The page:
Strictness annotations question
ahey at iee.org
Wed Sep 14 04:33:21 EDT 2005
One thing I discovered a while ago when fiddling about with optimisting
the AVL library was that making the AVL constructors strict in left
and right sub-tree fields resulted in slower code than using no
strictness annotation and explicit forcing of evaluation with `seq`.
I hope it isn't too presumptious of me to hazard a guess as to what might
cause this :-) My guess is that it's because the AVL code contains a lot
of stuff like this..
-- With strictness annotations
case blah of
N l e r -> N l e (f r) -- l and r are left and right sub-trees
-- Without strictness annotations
case blah of
N l e r -> let r' = f r in r' `seq` N l e r'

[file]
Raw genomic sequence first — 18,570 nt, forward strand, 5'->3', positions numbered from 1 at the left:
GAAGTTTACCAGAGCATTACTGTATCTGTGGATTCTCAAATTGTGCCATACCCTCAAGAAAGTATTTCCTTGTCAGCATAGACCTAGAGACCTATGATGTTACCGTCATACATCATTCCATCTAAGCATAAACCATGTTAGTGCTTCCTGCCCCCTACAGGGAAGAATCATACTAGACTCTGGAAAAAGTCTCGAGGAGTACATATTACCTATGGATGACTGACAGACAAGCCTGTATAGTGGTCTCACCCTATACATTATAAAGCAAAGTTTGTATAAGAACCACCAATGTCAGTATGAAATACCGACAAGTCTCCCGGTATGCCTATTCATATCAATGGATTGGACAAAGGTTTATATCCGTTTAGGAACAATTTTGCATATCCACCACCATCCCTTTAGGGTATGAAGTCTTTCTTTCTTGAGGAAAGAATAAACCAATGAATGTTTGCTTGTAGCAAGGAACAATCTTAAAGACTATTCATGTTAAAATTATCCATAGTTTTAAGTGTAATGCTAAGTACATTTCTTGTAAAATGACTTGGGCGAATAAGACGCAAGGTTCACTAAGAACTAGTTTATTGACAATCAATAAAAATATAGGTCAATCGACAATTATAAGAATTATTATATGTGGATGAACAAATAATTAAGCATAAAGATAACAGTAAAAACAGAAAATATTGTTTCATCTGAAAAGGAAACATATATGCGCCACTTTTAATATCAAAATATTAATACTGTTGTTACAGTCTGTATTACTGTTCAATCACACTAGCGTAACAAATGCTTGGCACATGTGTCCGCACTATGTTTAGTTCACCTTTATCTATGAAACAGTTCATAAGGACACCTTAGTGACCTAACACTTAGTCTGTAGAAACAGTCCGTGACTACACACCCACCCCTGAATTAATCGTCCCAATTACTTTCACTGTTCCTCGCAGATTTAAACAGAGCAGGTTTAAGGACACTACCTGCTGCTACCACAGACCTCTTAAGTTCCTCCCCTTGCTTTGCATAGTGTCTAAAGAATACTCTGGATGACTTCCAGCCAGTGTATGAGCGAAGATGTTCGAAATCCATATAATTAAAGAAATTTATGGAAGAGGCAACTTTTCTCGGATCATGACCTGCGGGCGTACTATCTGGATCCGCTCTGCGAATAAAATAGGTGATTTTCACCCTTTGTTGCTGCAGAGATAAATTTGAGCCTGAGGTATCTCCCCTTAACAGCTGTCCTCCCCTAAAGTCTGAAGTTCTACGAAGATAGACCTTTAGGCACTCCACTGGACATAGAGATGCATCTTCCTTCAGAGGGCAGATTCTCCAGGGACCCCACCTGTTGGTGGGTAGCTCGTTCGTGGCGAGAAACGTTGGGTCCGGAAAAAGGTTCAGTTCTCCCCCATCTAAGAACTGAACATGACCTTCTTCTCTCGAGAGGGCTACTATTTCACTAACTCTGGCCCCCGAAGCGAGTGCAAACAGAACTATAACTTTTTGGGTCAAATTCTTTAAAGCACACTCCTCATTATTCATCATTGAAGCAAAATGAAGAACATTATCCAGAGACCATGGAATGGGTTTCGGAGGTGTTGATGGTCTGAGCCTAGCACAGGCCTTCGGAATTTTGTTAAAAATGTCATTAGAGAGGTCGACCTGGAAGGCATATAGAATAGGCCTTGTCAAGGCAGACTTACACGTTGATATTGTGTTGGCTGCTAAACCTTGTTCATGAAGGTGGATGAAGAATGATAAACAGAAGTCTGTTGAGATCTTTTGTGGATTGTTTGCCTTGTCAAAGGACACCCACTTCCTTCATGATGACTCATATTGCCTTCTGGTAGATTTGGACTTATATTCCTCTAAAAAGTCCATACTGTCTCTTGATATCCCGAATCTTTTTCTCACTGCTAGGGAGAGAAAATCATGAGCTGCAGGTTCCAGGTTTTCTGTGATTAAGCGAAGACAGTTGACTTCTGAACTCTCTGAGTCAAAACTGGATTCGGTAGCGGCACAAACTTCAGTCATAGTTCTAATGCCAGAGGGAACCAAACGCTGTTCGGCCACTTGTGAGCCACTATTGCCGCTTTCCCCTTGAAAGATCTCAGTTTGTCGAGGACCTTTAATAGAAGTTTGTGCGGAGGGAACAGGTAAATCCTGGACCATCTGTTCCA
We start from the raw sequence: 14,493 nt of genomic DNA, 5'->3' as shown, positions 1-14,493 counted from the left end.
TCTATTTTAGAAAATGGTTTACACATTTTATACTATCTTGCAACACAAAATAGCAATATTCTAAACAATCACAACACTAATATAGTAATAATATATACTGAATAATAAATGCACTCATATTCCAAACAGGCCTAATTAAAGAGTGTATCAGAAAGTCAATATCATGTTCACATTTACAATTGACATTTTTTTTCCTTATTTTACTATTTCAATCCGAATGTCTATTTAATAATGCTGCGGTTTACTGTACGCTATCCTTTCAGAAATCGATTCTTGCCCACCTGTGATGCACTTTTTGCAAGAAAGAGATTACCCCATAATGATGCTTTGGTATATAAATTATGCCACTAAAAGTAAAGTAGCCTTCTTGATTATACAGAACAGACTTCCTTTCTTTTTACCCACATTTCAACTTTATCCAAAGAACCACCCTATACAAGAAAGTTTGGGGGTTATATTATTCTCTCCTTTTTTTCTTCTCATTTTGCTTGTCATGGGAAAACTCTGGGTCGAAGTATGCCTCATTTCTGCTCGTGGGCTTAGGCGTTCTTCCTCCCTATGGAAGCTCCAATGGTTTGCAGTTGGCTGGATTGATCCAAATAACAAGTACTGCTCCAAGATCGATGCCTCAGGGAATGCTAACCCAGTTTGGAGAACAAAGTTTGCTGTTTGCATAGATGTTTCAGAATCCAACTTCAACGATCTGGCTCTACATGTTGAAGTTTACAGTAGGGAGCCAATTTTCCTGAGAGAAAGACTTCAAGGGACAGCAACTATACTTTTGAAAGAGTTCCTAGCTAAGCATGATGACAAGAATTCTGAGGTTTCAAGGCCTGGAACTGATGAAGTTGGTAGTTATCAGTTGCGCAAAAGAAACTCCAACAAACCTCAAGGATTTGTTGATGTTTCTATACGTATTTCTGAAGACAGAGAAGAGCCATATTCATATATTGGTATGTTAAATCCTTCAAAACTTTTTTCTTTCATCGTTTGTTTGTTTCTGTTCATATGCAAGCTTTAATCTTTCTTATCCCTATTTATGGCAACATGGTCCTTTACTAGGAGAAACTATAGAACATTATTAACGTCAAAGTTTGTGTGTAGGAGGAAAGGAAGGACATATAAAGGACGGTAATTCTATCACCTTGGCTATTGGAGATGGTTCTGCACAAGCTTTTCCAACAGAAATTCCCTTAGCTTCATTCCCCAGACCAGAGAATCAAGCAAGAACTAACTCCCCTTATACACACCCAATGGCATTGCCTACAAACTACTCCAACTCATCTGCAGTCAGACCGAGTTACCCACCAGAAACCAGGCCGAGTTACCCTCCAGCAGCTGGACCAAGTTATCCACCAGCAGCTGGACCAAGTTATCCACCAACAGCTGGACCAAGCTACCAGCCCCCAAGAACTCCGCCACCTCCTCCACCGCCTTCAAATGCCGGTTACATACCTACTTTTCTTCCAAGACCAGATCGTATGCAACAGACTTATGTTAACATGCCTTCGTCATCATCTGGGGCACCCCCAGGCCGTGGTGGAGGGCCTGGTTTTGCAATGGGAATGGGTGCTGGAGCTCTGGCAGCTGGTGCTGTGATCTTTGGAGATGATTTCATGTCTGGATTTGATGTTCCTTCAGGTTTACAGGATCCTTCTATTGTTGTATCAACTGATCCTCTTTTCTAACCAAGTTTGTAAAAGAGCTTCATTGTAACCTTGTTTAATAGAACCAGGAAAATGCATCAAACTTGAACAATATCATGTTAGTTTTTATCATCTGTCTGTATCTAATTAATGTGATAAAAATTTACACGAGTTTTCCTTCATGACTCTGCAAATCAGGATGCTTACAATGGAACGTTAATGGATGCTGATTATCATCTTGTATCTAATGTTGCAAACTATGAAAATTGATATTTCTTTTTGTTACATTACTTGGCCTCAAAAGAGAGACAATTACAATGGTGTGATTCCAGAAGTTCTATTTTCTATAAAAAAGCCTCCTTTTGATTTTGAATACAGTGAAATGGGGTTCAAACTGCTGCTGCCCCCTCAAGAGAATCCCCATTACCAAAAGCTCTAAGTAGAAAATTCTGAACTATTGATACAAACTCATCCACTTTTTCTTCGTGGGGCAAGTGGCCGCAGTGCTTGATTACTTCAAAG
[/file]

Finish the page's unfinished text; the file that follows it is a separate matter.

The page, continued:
Now if the compiler wasn't smart enough to figure out that in the first
example l was already reduced (because it's from a strict field) then
it would get diverted trying to reduce it again (pointlessly accessing
heap record it didn't need, disrupting the cache etc), so the net result
would be slower code.
But in truth I understand precious little about what analyses and
optimisations ghc is capable of, so this could all be complete nonsense.
So is this explanation plausible?
Also (persuing this a little further) it occurs to me that the if this
hypothesis is correct there could be other bad effects. For example,
if in an expression I have a constructor with a strict field, but the
constructor is used in a non-strict context. Presumably the compiler
won't generate this constructor in it's "reduced form" (whatever that
might be for ghc :-) because this would force evaluation of the field
value. So it must construct some kind of thunk instead. But there's
no reason it should be so inhibited if the constructor was non-strict
(or if the compiler could figure out the field value was already
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